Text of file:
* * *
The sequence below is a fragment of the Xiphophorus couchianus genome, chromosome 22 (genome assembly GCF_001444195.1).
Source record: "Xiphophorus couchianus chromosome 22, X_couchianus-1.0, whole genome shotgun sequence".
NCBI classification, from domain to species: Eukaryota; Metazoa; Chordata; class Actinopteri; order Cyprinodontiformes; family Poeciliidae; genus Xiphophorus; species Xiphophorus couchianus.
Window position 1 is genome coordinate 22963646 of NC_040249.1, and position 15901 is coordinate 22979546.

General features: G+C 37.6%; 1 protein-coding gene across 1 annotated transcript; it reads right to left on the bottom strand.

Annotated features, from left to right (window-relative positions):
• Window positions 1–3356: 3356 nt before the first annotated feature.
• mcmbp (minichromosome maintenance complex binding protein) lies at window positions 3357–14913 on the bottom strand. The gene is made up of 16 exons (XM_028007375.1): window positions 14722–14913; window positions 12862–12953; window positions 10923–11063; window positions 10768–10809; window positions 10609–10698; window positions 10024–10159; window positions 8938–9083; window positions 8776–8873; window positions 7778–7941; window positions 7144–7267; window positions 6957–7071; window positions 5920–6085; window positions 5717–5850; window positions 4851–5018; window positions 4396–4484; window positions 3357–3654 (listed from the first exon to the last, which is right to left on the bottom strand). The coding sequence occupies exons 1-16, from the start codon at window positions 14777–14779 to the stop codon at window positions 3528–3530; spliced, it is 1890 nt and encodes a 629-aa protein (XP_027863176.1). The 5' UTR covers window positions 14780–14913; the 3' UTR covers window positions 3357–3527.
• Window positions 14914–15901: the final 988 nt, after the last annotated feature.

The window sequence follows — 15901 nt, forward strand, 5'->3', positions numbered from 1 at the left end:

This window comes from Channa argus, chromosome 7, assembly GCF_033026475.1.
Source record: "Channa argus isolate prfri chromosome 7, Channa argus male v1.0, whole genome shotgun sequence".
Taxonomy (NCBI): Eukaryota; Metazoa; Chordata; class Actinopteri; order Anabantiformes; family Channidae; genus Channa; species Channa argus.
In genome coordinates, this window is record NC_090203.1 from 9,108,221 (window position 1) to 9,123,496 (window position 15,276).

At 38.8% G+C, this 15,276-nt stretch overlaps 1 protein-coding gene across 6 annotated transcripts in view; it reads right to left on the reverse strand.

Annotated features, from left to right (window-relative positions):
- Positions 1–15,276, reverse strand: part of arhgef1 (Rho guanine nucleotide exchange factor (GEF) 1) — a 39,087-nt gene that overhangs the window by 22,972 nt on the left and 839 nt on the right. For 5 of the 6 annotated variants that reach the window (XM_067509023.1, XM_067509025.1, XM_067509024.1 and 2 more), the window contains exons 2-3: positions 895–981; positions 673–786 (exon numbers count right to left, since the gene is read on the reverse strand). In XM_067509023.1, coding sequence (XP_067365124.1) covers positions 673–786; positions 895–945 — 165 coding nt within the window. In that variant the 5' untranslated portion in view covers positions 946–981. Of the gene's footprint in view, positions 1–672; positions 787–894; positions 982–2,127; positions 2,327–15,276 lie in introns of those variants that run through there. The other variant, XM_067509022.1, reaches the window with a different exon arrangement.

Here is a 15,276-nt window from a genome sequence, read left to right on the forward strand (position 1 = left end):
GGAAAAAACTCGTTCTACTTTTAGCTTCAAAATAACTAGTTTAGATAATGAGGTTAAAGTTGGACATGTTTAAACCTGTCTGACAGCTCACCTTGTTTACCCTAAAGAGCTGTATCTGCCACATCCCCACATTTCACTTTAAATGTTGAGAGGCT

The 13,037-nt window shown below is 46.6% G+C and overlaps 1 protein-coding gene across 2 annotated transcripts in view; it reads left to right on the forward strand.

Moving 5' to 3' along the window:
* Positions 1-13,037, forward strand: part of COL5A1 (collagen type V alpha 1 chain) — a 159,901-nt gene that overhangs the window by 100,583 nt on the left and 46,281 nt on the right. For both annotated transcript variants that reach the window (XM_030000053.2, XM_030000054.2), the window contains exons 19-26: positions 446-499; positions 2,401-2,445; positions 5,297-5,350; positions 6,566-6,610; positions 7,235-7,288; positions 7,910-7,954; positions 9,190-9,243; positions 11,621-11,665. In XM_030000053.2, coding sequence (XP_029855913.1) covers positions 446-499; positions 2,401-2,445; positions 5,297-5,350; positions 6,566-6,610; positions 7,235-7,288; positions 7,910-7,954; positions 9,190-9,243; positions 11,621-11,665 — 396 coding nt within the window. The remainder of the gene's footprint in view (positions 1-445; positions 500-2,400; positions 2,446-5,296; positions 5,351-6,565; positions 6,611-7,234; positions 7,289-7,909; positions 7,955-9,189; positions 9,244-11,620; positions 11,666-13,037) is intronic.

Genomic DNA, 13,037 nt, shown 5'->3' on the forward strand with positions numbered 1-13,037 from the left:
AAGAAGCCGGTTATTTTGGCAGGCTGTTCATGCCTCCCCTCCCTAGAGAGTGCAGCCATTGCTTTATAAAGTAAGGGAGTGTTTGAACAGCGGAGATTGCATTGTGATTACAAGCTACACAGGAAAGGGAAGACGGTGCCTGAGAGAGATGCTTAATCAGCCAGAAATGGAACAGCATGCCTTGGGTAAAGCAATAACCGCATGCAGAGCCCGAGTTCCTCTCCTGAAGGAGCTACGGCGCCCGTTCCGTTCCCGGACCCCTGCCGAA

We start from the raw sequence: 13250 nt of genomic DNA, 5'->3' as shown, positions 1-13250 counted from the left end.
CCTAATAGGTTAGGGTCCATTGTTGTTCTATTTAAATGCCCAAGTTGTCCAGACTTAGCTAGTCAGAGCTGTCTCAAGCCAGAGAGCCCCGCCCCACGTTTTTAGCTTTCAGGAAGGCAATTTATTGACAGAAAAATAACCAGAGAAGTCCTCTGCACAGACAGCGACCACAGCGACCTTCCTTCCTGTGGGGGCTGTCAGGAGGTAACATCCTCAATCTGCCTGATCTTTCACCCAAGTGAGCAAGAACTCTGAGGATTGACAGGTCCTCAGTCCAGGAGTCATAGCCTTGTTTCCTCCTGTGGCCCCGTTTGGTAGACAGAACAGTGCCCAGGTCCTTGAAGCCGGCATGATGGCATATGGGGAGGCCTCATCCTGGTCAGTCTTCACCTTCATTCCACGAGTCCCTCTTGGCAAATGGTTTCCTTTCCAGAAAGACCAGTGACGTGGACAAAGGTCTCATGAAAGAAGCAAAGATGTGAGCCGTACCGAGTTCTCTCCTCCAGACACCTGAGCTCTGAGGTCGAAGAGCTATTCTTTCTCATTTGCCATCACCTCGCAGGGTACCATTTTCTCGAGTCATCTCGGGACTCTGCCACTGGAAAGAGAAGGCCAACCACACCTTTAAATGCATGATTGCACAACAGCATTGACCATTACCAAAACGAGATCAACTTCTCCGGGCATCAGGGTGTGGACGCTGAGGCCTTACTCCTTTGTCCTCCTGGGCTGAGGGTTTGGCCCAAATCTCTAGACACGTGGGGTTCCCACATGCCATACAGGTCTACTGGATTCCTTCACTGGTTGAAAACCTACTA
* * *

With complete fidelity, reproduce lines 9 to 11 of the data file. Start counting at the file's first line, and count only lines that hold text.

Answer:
• Window positions 14914–15901: the final 988 nt, after the last annotated feature.

The window sequence follows — 15901 nt, forward strand, 5'->3', positions numbered from 1 at the left end:

This window comes from Channa argus, chromosome 7, assembly GCF_033026475.1.